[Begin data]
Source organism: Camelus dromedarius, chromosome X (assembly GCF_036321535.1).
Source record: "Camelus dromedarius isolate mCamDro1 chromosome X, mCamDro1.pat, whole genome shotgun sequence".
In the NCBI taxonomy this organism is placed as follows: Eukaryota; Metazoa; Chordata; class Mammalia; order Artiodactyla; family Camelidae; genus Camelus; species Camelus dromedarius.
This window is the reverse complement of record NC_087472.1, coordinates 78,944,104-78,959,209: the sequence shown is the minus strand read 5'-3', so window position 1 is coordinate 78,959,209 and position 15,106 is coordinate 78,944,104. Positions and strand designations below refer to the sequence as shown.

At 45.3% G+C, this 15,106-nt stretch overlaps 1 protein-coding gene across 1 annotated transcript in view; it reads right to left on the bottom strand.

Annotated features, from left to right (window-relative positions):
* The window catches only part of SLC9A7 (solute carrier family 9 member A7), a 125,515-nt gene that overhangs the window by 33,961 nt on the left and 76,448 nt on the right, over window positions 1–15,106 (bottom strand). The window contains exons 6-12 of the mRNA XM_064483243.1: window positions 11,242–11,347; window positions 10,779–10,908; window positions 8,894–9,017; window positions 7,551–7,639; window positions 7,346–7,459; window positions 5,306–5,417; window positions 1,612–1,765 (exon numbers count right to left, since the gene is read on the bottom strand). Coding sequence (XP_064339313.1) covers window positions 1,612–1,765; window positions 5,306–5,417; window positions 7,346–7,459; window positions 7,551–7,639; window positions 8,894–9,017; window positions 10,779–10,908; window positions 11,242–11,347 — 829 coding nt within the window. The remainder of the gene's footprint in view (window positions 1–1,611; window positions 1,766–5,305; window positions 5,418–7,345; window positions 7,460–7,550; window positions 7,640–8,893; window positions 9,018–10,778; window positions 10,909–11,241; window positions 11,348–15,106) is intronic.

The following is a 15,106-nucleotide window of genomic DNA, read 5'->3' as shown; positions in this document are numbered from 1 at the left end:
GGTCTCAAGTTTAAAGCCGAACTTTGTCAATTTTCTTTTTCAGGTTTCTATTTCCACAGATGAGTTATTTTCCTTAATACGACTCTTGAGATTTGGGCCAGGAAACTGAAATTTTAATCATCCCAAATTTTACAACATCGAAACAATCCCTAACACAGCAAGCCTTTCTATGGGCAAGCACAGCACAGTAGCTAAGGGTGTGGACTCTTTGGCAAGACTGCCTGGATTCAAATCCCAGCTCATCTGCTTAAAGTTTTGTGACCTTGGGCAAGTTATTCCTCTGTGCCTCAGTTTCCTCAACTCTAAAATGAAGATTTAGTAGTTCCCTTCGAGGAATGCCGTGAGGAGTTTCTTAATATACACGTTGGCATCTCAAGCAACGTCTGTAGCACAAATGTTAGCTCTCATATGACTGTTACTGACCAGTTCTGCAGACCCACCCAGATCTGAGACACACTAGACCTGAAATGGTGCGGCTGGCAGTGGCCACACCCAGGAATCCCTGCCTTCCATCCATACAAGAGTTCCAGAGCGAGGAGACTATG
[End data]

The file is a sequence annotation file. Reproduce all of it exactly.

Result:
Source organism: Camelus dromedarius, chromosome X (assembly GCF_036321535.1).
Source record: "Camelus dromedarius isolate mCamDro1 chromosome X, mCamDro1.pat, whole genome shotgun sequence".
In the NCBI taxonomy this organism is placed as follows: Eukaryota; Metazoa; Chordata; class Mammalia; order Artiodactyla; family Camelidae; genus Camelus; species Camelus dromedarius.
This window is the reverse complement of record NC_087472.1, coordinates 78,944,104-78,959,209: the sequence shown is the minus strand read 5'-3', so window position 1 is coordinate 78,959,209 and position 15,106 is coordinate 78,944,104. Positions and strand designations below refer to the sequence as shown.

At 45.3% G+C, this 15,106-nt stretch overlaps 1 protein-coding gene across 1 annotated transcript in view; it reads right to left on the bottom strand.

Annotated features, from left to right (window-relative positions):
* The window catches only part of SLC9A7 (solute carrier family 9 member A7), a 125,515-nt gene that overhangs the window by 33,961 nt on the left and 76,448 nt on the right, over window positions 1–15,106 (bottom strand). The window contains exons 6-12 of the mRNA XM_064483243.1: window positions 11,242–11,347; window positions 10,779–10,908; window positions 8,894–9,017; window positions 7,551–7,639; window positions 7,346–7,459; window positions 5,306–5,417; window positions 1,612–1,765 (exon numbers count right to left, since the gene is read on the bottom strand). Coding sequence (XP_064339313.1) covers window positions 1,612–1,765; window positions 5,306–5,417; window positions 7,346–7,459; window positions 7,551–7,639; window positions 8,894–9,017; window positions 10,779–10,908; window positions 11,242–11,347 — 829 coding nt within the window. The remainder of the gene's footprint in view (window positions 1–1,611; window positions 1,766–5,305; window positions 5,418–7,345; window positions 7,460–7,550; window positions 7,640–8,893; window positions 9,018–10,778; window positions 10,909–11,241; window positions 11,348–15,106) is intronic.

The following is a 15,106-nucleotide window of genomic DNA, read 5'->3' as shown; positions in this document are numbered from 1 at the left end:
GGTCTCAAGTTTAAAGCCGAACTTTGTCAATTTTCTTTTTCAGGTTTCTATTTCCACAGATGAGTTATTTTCCTTAATACGACTCTTGAGATTTGGGCCAGGAAACTGAAATTTTAATCATCCCAAATTTTACAACATCGAAACAATCCCTAACACAGCAAGCCTTTCTATGGGCAAGCACAGCACAGTAGCTAAGGGTGTGGACTCTTTGGCAAGACTGCCTGGATTCAAATCCCAGCTCATCTGCTTAAAGTTTTGTGACCTTGGGCAAGTTATTCCTCTGTGCCTCAGTTTCCTCAACTCTAAAATGAAGATTTAGTAGTTCCCTTCGAGGAATGCCGTGAGGAGTTTCTTAATATACACGTTGGCATCTCAAGCAACGTCTGTAGCACAAATGTTAGCTCTCATATGACTGTTACTGACCAGTTCTGCAGACCCACCCAGATCTGAGACACACTAGACCTGAAATGGTGCGGCTGGCAGTGGCCACACCCAGGAATCCCTGCCTTCCATCCATACAAGAGTTCCAGAGCGAGGAGACTATG